Welcome to Writerhead Wednesday, a weekly feature in which a brilliant, charming, remarkable author talks about her/his writerhead…a precious opportunity for looky-loos around the world to sneak into the creative noggins of talented writers and (ever so gently) muck about.
I’m pretty sure Jefferson Bass is the first writer in this series to compare writerhead to “squeezing into a wardrobe and emerging into Narnia,” and oh, how spot on he is! It is like that (in the best moments of writerhead, that is).
Please give a warm welcome to Jefferson Bass, and remember, he’s a crime writer…this could get a little mysterious.
1. Describe your state of writerhead (the where, the when, the how, the what, the internal, the external).
Writerhead is often a crowded, chatty place for me to hang out. When I was writing The Inquisitor’s Key, I found myself eavesdropping on many intriguing conversations—conversations taking place inside my head and, magically, also in the glorious city of Avignon, France, home of the popes for most of the 14th century. One of my favorite conversationalists in The Inquisitor’s Key is a modern-day French detective, Inspector René Descartes (“I think I am a detective; therefore I am a detective…”); another is Laura de Noves, the young 14th-century countess whom Petrarch worshipped from afar—yet near enough that his conspicuously broken heart would be noticed, by Laura and everyone else in Avignon; a third is Meister Eckhart, the 14th-century mystic who said (among many fine, fresh things, “If the only prayer you ever say, your whole life, is ‘thank you,’ it will be enough.”) What a lucky guy I am: instead of getting straitjacketed, I get paid for hearing voices in my head!
2. What happens if someone/something interrupts writerhead? (a spouse, a lover, a barking dog, an electrical outage, a baby’s cry, a phone call, a leg cramp, a dried-up pen, a computer crash, etc.)
I’m reminded of the time I was writing my brilliant long poem “Kubla Khan” when I was interrupted by a gentleman from Porlock knocking at my door, causing me to forget most of the poem. Oh, wait, that happened to Coleridge, not me. I did, however, lose a full day’s hard, productive draft a couple years ago, when—on the one day in months when I’d failed to back up my work—my iBook died. It took me a week to get the machine fixed and attempt to recreate the missing work…and besides being maddened by the lost work and lost time, I was saddened, because I knew beyond a doubt that my reconstruction wasn’t as good. Thank heavens for Dropbox, which automatically backs me up even—especially!— when I’m deep in writerhead!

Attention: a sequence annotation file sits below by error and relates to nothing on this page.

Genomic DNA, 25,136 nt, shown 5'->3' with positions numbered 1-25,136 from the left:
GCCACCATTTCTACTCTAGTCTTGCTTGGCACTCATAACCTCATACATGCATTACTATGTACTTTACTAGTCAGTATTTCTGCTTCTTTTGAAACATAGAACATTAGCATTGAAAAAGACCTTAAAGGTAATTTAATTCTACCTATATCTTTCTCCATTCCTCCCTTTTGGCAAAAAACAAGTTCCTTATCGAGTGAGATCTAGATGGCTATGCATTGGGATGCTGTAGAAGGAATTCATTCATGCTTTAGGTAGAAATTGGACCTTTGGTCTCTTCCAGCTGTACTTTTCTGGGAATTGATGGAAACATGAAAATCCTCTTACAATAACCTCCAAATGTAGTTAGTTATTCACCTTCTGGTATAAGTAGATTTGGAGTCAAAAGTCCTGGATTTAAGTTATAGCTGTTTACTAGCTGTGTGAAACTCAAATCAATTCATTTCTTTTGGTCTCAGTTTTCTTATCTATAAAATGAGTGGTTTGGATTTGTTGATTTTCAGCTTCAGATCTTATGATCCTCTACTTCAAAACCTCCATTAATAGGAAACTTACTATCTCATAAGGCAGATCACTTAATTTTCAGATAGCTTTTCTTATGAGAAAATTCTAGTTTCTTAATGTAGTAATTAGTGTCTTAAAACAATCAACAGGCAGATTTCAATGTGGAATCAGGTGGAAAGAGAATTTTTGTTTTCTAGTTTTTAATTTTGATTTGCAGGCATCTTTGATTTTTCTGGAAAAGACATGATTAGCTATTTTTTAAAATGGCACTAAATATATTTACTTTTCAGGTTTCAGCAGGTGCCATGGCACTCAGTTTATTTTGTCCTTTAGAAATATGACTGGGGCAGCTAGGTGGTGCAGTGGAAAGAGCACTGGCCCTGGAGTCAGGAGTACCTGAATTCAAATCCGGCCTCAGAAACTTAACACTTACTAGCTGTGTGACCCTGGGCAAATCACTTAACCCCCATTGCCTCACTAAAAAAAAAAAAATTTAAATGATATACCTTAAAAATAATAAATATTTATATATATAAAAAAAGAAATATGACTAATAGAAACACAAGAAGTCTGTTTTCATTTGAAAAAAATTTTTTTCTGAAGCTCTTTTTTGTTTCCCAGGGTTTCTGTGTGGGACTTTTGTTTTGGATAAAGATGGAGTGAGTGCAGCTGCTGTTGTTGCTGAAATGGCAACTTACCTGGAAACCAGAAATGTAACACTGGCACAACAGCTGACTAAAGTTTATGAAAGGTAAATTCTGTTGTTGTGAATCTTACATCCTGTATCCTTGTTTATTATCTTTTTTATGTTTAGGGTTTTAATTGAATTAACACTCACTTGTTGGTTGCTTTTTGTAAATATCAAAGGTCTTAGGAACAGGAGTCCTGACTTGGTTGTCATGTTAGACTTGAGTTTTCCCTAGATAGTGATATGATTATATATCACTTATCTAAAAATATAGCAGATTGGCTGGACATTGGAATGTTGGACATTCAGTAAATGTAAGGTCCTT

3. Using a simile or metaphor, compare your writerhead to something.
Finding myself in writerhead is like squeezing into a wardrobe and emerging into Narnia; like stepping through the skewed doorway of my monochrome, cyclone-spun farmhouse into a Technicolor realm over the rainbow. Some of it isn’t very nice—sometimes the murders and evil in writerhead send me into racking, convulsive sobs—but like Oz, most of it is beautiful. When I step back from my life as a writer, I’m often reminded of a lovely line from William Least Heat Moon’s interview with an old woman, a widow who was one of the five residents of Saffordville, Kansas. She and her neighbors lived on the first terrace of the Cottonwood River—a flood-prone, perilous location that Heat Moon wrote “whets a fine edge on their lives.” The widow had been flooded out many times but was still able to say, with wonder and gratitude, “Not everybody gets the chance to live like this.” Dwelling where I do, amid the droughts and floods of writerhead, I say “amen”…and “thank you.”
BIO: Jefferson Bass is the pen name of Jon Jefferson, writer, and Dr. Bill Bass, renowned forensic anthropologist. Jefferson and Bass have collaborated on two nonfiction books and six crime novels; their seventh novel, The Inquisitor’s Key, will be published May 8, 2012. Dr. Bass, founder of the University of Tennessee’s Body Farm, is an author on more than 200 scientific publications. Jon Jefferson is a veteran journalist and documentary filmmaker; his two National Geographic documentaries on the Body Farm were seen around the world.
If you’re properly intrigued and want to learn more about Jefferson Bass and The Inquisitor’s Key, there are oodles of way to do so:
- Watch the book trailer for The Inquisitor’s Key.
- Visit Jefferson Bass’s web site.
- Read Jefferson Bass’s blog.
- Like him on Facebook.
- Tweet with Jefferson Bass (@Jefferson_Bass).
If you’d like to visit Jefferson Bass elsewhere on his blog tour, here’s the spectacular lineup!
Photo: That’s the Jon Jefferson half of “Jefferson Bass” in the photo above.